Why Is Shower Gel Bad For The Environment?
How many of us have shower gel in the bathroom right now? Probably the vast majority of people in the UK. We get it at Christmas, it’s in the supermarkets and you will have probably bought the minis to take on holiday. The question is, how many of us have stopped to think if this is the best option for the environment?
Take a good look at it next time you’re in the bathroom. What is the bottle made of? How long does it take you to use it? Is it cruelty free? Chances are we can all make better choices for our beauty products, but here’s why you should.
How much you will save by switching to bars of soap.
We started out with bar soap, introduced shower gel with it’s new range of fragrances but now the trend is to switch back to bar soap. By switching to bar soap you’ll be saving right from the beginning at the manufacturing step. Before the gel has even reached your shopping basket it’s already done a lot of damage. It takes 9 litres of water, 200ml of oil and 110 grams of CO2 to make that product and get it to you. By switching to bar soap you can start to reduce the impact on the environment every time you shower.
Bar soap is, hopefully, wrapped in paper instead of plastic which reduces the need to continually produce more plastic.Another benefit is you can ship more bars of soap at once than bottles because they take up less space and require less protective packaging, plus bars of soap can’t spill or burst during transit. With bars of soap now available in most major supermarkets, it’s easy to make the switch back.
One less thing to try and recycle.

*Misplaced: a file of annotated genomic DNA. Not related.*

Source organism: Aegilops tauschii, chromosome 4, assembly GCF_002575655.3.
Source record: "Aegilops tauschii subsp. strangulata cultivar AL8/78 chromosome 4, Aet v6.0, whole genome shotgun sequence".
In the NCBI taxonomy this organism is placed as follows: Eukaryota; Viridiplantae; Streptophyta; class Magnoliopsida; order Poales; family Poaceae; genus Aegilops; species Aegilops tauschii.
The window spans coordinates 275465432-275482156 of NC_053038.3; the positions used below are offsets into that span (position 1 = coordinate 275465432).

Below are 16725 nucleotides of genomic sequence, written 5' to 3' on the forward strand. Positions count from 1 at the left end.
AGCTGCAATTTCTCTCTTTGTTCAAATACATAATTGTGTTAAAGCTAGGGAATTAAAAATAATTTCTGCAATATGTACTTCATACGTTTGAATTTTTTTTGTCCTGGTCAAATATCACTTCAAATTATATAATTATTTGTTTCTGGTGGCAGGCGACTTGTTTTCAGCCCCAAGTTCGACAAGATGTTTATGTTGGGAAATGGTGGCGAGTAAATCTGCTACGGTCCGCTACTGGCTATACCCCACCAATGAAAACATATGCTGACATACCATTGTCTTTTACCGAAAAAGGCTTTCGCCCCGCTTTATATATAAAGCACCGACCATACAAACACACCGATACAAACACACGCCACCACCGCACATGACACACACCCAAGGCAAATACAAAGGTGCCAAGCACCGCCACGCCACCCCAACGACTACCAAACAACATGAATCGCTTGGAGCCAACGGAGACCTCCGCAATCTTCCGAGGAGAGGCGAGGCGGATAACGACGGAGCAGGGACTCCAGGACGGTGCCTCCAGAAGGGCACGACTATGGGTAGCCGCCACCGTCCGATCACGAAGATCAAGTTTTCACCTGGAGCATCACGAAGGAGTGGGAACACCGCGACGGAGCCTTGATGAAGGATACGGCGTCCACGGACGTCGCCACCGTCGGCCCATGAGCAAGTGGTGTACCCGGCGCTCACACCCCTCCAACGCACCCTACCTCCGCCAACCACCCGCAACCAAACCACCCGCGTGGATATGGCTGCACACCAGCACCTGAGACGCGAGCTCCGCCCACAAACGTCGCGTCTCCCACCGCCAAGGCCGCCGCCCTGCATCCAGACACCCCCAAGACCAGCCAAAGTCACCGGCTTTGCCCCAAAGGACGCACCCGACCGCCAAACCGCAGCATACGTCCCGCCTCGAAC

The Guardian recently discovered that bathroom waste was most likely to end up in landfill. This could be due to lack of clear labelling, customers not associating bathroom waste with recycling in the same way as kitchen waste or customers thinking because you can’t clean the bottles, it can’t be recycled. One thing is clear, a lot more needs to be done to improve recycling in the bathroom.
You can make your life so much easier by switching from shower gel to bars of soap. No more bottles to cart down to the recycling, inevitably leaving water throughout the house because you can never get the bottle dry. No more trying to clean out that last bit of soap from the tub. Simply recycle the bar wrapper and you’re done, so much easier!
You’ll save money.
How do you use your shower gel? A tiny amount at a time or do you put plenty on your sponge so there’s lots of bubbles? The second one is way more fun and feels like you really get clean, but that’s the fastest way to waste the gel itself.
Going through the gel that fast means you have to buy more of it, far more often. That’s not the case when using a solid form of soap. The solid bars foam up just as much as their gel counterparts but use up less product to create that result. Not only do they leave you feeling squeaky clean they do it without draining your bank balance.
You can get way more fancy.
Shower gels come in a bottle, feature a few fragrances and boring colours. Why stick with this when there are so many more different bar soaps you can treat yourself to.
You can buy bars of soap with different textures, flowers added in to them or glitter if you choose. Try a bar of soap with a raised pattern on one side to really exfoliate with no extra effort.
The only option used to be lush, which still has some great bar soaps, but now there is a whole internet to explore. If you want to lose some time, we recommend exploring Etsy where there is every type of soap you could ever want. From soap for sensitive skin, vegan, palm oil free and bulk orders you’ll never want to go back to the £1 shower gel again.